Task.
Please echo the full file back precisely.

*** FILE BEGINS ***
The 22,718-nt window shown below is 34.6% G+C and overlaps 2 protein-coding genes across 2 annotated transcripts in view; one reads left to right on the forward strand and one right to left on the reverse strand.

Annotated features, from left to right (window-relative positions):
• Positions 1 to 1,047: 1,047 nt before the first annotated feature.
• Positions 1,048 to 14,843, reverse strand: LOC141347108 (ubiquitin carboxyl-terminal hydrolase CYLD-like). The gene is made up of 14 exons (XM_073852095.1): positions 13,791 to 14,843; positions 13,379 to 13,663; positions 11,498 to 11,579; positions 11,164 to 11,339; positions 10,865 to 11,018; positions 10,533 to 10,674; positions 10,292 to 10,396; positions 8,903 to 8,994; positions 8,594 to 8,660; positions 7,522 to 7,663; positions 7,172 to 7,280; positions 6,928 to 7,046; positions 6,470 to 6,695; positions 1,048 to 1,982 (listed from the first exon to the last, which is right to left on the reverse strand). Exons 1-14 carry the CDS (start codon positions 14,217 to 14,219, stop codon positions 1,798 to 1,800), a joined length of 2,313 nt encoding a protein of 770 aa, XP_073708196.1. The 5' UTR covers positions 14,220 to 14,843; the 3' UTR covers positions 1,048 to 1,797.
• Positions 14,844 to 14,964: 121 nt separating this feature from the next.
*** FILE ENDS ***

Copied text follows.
The 22,718-nt window shown below is 34.6% G+C and overlaps 2 protein-coding genes across 2 annotated transcripts in view; one reads left to right on the forward strand and one right to left on the reverse strand.

Annotated features, from left to right (window-relative positions):
• Positions 1 to 1,047: 1,047 nt before the first annotated feature.
• Positions 1,048 to 14,843, reverse strand: LOC141347108 (ubiquitin carboxyl-terminal hydrolase CYLD-like). The gene is made up of 14 exons (XM_073852095.1): positions 13,791 to 14,843; positions 13,379 to 13,663; positions 11,498 to 11,579; positions 11,164 to 11,339; positions 10,865 to 11,018; positions 10,533 to 10,674; positions 10,292 to 10,396; positions 8,903 to 8,994; positions 8,594 to 8,660; positions 7,522 to 7,663; positions 7,172 to 7,280; positions 6,928 to 7,046; positions 6,470 to 6,695; positions 1,048 to 1,982 (listed from the first exon to the last, which is right to left on the reverse strand). Exons 1-14 carry the CDS (start codon positions 14,217 to 14,219, stop codon positions 1,798 to 1,800), a joined length of 2,313 nt encoding a protein of 770 aa, XP_073708196.1. The 5' UTR covers positions 14,220 to 14,843; the 3' UTR covers positions 1,048 to 1,797.
• Positions 14,844 to 14,964: 121 nt separating this feature from the next.